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View Diary: Che Guevara Smacks Bush! (205 comments)

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  •  that's simplistic (4.00)
    He was a power-hungry thug, and no friend to the masses, whatever hopes they placed in him.

    Che was a controversial figure. He has been romanticized by the powerless and poor in ways that do not conform to the realities of his life.   Unlike most progressives, he opposed elections and wanted the masses to conform to the state.

    But it adds nothing to the discussion to spout out the tired anti-Communist talking points that have been used for so many decades to stifle debate in the US.

    To address just one of your comments: it is counter-intuitive to call Che "power-hungry."  Unlike almost every other major leader of revolution throughout history, Che did not become corrupted by power.  Castro was merely an opportunist interested in replacing one repressive dictatorship with another, who latched onto the Soviets for geopolitical (not ideological) reasons.  But unlike the other Cuban revolutionaries, Che did not live a life of luxury in Cuba after the revolution.  He chose to travel to the Congo and Bolivia in doomed attempts to create more socialist revolutions.

    Most of us disagree with Che's revolutionary goals and renounce his commitment to violence. Though he rejected the dogmas of the West and the East, his own theories turned out to be just as flawed.  It is unhealthy to whorship Che, but it is just as unhealthy to ignore history and borrow the arguments of the Right to reject him completely.

    "All the freaky people make the beauty of the world." - Michael Franti

    by SFprogressive on Mon Dec 12, 2005 at 09:29:52 AM PST

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    •  Arguments of the right? (none)
      With regard to Che, I have no idea what those might be, and I certainly wouldn't borrow them. From what I can tell, the right ignores Che completely, and the left obsesses about him, is conflicted about him.

      From my personal standpoint as a pacifist, I reject Che's methods as harmful, even on the occasions when he was "successful." It seems to me that he left Cuba because he couldn't outshine Castro, and spent his last few years unsuccessfully looking for his own Cuba to rule.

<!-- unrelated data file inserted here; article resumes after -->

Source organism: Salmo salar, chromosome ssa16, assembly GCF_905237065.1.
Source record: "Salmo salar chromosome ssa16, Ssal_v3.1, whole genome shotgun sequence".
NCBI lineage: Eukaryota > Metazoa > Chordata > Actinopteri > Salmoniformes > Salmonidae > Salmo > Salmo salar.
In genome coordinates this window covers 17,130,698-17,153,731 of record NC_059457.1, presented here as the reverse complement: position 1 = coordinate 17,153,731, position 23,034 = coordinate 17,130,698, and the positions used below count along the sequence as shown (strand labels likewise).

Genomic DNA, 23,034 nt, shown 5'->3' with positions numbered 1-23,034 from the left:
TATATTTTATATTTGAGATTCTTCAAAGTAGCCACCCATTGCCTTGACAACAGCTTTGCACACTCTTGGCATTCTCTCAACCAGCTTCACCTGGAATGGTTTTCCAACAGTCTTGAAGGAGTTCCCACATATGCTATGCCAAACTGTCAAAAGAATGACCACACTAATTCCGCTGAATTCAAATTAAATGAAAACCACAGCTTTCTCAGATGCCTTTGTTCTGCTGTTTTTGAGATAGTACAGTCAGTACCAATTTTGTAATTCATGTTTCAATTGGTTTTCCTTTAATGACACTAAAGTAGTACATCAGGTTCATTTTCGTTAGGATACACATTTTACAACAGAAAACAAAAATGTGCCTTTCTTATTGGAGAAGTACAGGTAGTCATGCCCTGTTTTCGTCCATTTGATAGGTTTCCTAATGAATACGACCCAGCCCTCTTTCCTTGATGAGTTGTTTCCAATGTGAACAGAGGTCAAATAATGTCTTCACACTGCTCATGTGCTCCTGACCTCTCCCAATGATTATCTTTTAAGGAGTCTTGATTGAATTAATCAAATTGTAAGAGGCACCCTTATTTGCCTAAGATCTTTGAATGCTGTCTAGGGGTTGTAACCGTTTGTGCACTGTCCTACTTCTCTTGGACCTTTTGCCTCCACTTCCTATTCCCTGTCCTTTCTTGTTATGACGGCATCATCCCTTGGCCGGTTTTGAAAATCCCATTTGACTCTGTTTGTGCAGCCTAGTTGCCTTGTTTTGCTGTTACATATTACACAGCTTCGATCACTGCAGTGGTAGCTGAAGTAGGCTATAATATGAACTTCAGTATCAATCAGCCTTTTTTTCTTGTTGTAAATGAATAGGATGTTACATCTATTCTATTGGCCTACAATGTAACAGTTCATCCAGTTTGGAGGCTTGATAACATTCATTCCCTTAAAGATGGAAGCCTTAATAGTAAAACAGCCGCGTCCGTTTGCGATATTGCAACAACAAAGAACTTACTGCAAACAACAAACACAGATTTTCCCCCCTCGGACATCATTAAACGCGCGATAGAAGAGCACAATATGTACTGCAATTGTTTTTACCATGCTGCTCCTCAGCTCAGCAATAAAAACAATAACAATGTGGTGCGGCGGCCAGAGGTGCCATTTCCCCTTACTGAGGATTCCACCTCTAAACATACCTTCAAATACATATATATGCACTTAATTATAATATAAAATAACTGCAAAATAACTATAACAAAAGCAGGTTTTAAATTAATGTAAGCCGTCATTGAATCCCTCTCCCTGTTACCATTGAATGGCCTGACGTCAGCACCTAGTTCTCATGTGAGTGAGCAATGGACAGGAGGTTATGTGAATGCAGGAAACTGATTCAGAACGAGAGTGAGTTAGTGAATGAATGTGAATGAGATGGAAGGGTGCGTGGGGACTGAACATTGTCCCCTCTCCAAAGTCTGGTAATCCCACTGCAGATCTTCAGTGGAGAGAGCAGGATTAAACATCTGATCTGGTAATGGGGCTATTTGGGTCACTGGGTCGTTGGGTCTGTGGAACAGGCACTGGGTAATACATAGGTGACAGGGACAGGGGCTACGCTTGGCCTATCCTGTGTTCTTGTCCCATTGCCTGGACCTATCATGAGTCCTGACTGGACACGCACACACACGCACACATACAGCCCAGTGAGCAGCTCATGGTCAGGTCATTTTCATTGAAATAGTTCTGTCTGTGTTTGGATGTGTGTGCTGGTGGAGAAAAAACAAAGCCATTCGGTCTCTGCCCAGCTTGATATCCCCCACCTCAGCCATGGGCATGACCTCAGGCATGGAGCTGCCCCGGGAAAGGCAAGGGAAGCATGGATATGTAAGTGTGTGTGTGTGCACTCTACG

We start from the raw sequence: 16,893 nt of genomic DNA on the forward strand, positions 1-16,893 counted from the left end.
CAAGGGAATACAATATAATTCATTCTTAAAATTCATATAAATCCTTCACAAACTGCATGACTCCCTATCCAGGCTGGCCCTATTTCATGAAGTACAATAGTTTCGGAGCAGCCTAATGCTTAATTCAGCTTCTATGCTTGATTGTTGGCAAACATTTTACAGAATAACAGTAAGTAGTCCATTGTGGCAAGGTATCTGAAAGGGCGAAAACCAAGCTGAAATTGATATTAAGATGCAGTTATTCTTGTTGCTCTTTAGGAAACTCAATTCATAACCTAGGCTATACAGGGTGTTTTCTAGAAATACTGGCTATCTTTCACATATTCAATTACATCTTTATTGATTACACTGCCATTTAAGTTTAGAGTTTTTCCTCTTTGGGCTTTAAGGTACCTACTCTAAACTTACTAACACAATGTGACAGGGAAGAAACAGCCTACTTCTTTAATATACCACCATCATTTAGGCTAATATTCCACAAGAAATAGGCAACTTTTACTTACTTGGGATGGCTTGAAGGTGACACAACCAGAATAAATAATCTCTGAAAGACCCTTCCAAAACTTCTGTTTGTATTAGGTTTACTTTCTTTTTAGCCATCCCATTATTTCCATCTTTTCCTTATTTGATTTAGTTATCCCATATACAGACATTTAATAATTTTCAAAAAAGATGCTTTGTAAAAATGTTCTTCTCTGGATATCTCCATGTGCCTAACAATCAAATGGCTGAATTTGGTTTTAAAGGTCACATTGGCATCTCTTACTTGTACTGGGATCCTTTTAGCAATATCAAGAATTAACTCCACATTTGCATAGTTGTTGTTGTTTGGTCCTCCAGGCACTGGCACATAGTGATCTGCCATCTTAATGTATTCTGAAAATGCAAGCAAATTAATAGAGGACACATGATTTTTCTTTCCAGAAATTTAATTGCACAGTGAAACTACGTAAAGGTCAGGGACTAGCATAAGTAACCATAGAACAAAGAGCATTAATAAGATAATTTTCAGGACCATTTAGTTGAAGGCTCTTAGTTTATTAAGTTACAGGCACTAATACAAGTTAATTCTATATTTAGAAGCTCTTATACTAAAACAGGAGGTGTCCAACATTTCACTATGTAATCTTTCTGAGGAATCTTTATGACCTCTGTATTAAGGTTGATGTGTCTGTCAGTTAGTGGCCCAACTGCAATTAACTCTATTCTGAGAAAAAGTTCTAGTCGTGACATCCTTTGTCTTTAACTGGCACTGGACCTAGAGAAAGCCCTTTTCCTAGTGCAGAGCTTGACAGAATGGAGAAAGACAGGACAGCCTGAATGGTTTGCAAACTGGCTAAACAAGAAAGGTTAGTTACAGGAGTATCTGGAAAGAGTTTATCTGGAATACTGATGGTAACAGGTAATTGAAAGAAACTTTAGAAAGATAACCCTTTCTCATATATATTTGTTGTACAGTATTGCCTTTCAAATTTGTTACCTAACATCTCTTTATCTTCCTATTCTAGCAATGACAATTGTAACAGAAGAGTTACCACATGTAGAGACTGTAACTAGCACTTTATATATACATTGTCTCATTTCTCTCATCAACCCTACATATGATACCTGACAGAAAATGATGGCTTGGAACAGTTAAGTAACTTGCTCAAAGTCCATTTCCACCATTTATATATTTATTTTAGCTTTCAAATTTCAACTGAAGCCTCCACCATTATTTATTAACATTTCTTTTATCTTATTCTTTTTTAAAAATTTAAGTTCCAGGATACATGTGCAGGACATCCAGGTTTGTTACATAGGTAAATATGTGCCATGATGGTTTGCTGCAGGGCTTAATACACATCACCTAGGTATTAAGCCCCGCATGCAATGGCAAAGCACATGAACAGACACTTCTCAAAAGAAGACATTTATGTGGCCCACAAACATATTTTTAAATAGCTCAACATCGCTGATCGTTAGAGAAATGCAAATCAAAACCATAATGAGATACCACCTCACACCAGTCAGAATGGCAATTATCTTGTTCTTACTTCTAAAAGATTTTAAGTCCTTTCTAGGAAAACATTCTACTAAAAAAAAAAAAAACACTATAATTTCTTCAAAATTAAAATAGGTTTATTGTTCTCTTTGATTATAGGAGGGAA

•  maybe I was wrong (4.00)
        to accuse you of purposefully using the arguments of the Right.  Your comments echoed the way Che was described by anti-Communists in the US during his lifetime. I agree that the contemporary Right has little interest in him.

        I guess we can never know for sure what drove Che to refuse the opulent lifestyle the other Cuban revolutionaries adopted.  Perhaps he was driven, as you conclude, by a desire to rule another country alone. But this unlikely based on the historical record. The current consensus is that Che was uninterested in being in power, that he was almost pathologically a revolutionary.  This is based in part on his total disinterest in the trappings of power during his time in Cuba after the victory of the revolution, though also on his writings and the testimony of those who interacted with him.  I don't have time to find a link, but you should check out the biographies by David Sandison or Daniel James.

        For all Che's faults, a desire for power was not one of them. I cannot accept him as a hero, for he believed violence was the answer and that the masses should conform to a socialist government. He was a real person whose complexity is often lost because those who reject him and those who whorship him reduce him to a symbol.

        "All the freaky people make the beauty of the world." - Michael Franti

        by SFprogressive on Mon Dec 12, 2005 at 10:35:02 AM PST

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